The second tool-using crow species was recently discovered and studied to prove these animals are more evolved than people may think. The Hawaiian crows use sticks as New Caledonian crows to get food from difficult places. The research shows this ability is not learned, but instinctive, a eureka moment for biologists which means there is another species on the list of animals using tools to make easier their lives, just like humans do.

There are more than 40 crows and ravens and Christian Rutz, a behavioral ecologist at the University of St. Andrews and the lead author of the study, was sure there had to be more than one crow using sticks to get food.

The Hawaiian crows use sticks as New Caledonian crows to get food from difficult places. Photo credit: Ken Bohn / San Diego Zoo Global / New Scientist
The Hawaiian crows use sticks as New Caledonian crows to get food from difficult places. Photo credit: Ken Bohn / San Diego Zoo Global / New Scientist

Rutz has studied New Caledonian crows, who were the first member of the genus Corvus known for using tools in its habitat. They use twigs with their beaks to find food from unreachable places for them, and they even transform the twig into a hooks or barbs to adapt to the occasion.

Christian Rutz began his search of another corvid -a group that includes crows, ravens, and rooks- using tools based on New Caledonian. He started to search for crows with straight beaks and big eyes, similar to New Caledonian features, which Rutz believes makes it easier to manipulate stick and have a larger field of binocular vision. Binocular vision is the field of view that can be seen by both eyes at the same time, which enables most birds to perceive depth.

And after a quick image search, the researchers found the large, all-black Hawaiian crow, known locally as ‘alalā. This crow has straight, blunt beak, with relatively small eyes which still allows the Hawaiian species for depth perception. Rutz had to go to the San Diego Zoo to confirm of the bird was seen using tools before going to Hawaii to study them, and he proves his theory: The Hawaiian crow used sticks to do various activities.

The study: Confirming that crows use tools by their initiative or because they learn the ability from other mammals

Rutz and his team published their study Wednesday in the journal Nature, and it proves the Hawaiian crow hold twigs in its beak to dig for insects out of hard-to-reach spots.

The experiments involved two breeding facilities with a total of 104 birds because the Hawaiian crow has been extinct in the wild since the early 2000s. The crows were given puzzles where bait was tucked into crevices in a log, to let the bird known the food was there but out of reach.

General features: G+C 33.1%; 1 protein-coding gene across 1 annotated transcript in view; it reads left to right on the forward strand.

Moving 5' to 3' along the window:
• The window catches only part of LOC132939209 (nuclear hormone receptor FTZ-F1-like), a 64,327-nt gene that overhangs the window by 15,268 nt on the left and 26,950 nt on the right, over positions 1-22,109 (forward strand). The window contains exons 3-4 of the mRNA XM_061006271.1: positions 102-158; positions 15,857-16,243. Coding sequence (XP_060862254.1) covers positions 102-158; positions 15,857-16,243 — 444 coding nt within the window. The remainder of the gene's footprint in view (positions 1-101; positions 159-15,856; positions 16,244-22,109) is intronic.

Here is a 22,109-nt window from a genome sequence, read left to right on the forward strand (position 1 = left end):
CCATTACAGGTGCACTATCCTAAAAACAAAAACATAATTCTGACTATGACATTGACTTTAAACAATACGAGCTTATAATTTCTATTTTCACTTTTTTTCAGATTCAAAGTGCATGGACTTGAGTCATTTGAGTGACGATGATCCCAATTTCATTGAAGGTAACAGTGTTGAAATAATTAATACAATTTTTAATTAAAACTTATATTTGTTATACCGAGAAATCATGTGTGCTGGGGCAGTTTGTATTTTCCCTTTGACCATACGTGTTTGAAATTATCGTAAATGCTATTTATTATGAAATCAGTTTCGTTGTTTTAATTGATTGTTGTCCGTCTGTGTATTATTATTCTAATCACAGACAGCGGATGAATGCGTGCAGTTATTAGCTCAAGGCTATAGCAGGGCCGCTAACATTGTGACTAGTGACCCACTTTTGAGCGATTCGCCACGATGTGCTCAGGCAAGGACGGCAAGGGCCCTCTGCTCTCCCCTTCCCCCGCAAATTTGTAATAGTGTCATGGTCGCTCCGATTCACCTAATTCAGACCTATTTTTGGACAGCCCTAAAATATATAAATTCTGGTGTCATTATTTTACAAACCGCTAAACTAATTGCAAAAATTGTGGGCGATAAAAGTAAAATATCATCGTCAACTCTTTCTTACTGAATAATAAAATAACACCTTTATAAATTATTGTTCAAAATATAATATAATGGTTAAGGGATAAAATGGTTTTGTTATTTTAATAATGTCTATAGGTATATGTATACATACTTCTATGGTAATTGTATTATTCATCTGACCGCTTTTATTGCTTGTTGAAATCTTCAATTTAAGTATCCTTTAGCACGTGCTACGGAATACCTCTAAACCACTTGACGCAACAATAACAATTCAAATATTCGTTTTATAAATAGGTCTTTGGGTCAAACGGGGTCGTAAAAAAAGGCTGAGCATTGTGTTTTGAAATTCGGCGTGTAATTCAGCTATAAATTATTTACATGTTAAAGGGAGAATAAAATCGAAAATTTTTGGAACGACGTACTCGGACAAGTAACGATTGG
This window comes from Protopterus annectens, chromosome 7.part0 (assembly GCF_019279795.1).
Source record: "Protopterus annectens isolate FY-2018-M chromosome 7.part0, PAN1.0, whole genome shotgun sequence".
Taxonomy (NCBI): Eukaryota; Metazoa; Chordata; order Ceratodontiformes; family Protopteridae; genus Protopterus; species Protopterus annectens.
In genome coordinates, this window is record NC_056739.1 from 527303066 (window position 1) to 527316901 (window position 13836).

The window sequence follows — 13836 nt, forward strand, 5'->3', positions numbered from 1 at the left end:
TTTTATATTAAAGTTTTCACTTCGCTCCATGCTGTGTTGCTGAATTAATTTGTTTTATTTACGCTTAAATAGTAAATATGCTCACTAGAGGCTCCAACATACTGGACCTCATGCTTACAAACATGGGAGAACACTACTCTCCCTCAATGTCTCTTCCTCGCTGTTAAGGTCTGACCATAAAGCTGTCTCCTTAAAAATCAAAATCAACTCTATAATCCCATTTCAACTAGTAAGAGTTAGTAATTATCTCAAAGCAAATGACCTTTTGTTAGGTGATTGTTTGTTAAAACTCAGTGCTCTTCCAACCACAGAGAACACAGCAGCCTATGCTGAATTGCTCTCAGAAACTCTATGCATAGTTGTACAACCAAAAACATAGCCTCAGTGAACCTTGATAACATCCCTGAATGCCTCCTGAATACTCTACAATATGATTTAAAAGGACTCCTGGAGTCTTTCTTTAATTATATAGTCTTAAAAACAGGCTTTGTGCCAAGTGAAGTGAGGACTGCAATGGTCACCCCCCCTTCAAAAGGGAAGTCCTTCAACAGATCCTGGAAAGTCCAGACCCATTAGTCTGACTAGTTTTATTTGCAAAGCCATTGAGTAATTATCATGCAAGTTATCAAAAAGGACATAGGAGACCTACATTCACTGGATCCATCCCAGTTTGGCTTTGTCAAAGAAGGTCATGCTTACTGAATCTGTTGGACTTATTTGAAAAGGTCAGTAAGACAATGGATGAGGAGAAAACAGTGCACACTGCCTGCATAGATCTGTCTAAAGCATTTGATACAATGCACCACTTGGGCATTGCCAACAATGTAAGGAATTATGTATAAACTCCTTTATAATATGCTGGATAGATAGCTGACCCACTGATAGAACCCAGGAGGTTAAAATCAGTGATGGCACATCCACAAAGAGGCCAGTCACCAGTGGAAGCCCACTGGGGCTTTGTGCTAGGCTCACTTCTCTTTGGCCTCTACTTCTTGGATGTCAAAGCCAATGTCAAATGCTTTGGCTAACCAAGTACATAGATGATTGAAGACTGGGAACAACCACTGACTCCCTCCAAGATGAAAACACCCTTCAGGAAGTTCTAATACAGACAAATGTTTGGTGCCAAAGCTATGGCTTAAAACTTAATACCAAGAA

The study found than 93 percent of the sexually mature Hawaiian crows would spontaneously pick up a stick and use it to dig when he knew the food was inside a hard-to-reach place.

The experiment was repeated with those crows that have been raised away from the tool-using adults. What scientist found was that the species does not need to learn the ability. The crows started to use twigs and learning by trial and error, suggesting there is a genetic component that makes the Hawaiian crow to instinctively used tools to satisfy its needs.

But Rutz explained this finding does not mean that Hawaiian crows have a “tool-using gene” or that they are programmed from birth to known what to do with a stick in case the bird cannot reach its food.

He says it is not as simple as that and continued explaining more likely these animals have a developmental program that is under the genetic influence that makes them engage with objects and explore their surroundings. But using the ability to experiment with tools is up to the individual and not genetics, similar to what happens with human toddlers.

This means the Hawaiian birds are probably predisposed to be curious about objects but not “designed” to explore their environment and find tools.

But because the research had to be done in breeders, scientists have to wait until groups are released into the wild to confirm that the species use tools under natural conditions. After almost being extinct, conservationists from the San Diego Zoo bred those remaining in captivity. There are just 109 known Hawaiian crows still alive in the world.

Even when they are separated by an ocean, New Caledonian crows and the Hawaiian crows have a lot in common

The fact that New Caledonian crows live more than 6 thousand kilometers away from the Hawaiian crows is evidence that tool use could be part of convergent evolution: the two species are evolved the same trait separately.

Rutz stated that from the Hawaiian crow tool use discovery, scientists could cautiously start constructing evolutionary arguments about the origin of tool use. This would enable broader comparisons, with non-tool using species, or with those that are well known for using tools before crows, such as primates.

Both Hawaiian and New Caledonian crows live in tropical areas, on small islands with very few predators, just like the Galapagos woodpecker, which is also known for using tools. Rutz stated questions could start to be asked about whether similar ecological conditions seemed to drive the evolution of this behavior in different parts of the animal kingdom.

Finding the Hawaiian crow abilities with sticks meant a new opportunity to talk about evolution because when you have a single species using tools, scientists had to explain a singularity. But now that there are more than one crow species using twigs to get food, the finding allows evolutionary questions and even to start speculating about the origin of tool use in humans, Rutz said.

The list of animals using tools has expanded over the years and included primates, elephants, dolphins, and sea otters. Still, only 1 percent of all species use instruments to adapt their environment to their needs.

Source: The Washington Post